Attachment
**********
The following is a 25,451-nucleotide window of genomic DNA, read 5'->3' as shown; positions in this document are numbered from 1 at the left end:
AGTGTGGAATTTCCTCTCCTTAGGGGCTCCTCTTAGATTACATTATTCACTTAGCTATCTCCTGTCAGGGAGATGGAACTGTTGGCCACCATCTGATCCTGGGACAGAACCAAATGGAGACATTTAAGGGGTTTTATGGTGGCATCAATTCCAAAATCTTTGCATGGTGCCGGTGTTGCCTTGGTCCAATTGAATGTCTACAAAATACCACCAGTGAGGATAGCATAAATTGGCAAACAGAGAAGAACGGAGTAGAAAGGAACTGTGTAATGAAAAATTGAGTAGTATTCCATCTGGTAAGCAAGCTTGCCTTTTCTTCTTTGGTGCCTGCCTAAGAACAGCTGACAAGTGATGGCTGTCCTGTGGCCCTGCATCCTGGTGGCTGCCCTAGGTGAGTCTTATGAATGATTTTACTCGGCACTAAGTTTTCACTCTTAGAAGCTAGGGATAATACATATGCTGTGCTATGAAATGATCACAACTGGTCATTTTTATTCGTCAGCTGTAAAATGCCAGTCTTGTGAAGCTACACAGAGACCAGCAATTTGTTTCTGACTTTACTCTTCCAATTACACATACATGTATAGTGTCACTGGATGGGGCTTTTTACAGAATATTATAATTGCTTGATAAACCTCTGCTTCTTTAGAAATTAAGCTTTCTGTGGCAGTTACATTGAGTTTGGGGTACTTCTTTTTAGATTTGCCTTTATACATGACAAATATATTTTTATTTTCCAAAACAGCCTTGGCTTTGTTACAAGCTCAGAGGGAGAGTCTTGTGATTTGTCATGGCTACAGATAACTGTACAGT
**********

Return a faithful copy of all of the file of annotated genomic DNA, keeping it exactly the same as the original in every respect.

The following is a 25,451-nucleotide window of genomic DNA, read 5'->3' as shown; positions in this document are numbered from 1 at the left end:
AGTGTGGAATTTCCTCTCCTTAGGGGCTCCTCTTAGATTACATTATTCACTTAGCTATCTCCTGTCAGGGAGATGGAACTGTTGGCCACCATCTGATCCTGGGACAGAACCAAATGGAGACATTTAAGGGGTTTTATGGTGGCATCAATTCCAAAATCTTTGCATGGTGCCGGTGTTGCCTTGGTCCAATTGAATGTCTACAAAATACCACCAGTGAGGATAGCATAAATTGGCAAACAGAGAAGAACGGAGTAGAAAGGAACTGTGTAATGAAAAATTGAGTAGTATTCCATCTGGTAAGCAAGCTTGCCTTTTCTTCTTTGGTGCCTGCCTAAGAACAGCTGACAAGTGATGGCTGTCCTGTGGCCCTGCATCCTGGTGGCTGCCCTAGGTGAGTCTTATGAATGATTTTACTCGGCACTAAGTTTTCACTCTTAGAAGCTAGGGATAATACATATGCTGTGCTATGAAATGATCACAACTGGTCATTTTTATTCGTCAGCTGTAAAATGCCAGTCTTGTGAAGCTACACAGAGACCAGCAATTTGTTTCTGACTTTACTCTTCCAATTACACATACATGTATAGTGTCACTGGATGGGGCTTTTTACAGAATATTATAATTGCTTGATAAACCTCTGCTTCTTTAGAAATTAAGCTTTCTGTGGCAGTTACATTGAGTTTGGGGTACTTCTTTTTAGATTTGCCTTTATACATGACAAATATATTTTTATTTTCCAAAACAGCCTTGGCTTTGTTACAAGCTCAGAGGGAGAGTCTTGTGATTTGTCATGGCTACAGATAACTGTACAGT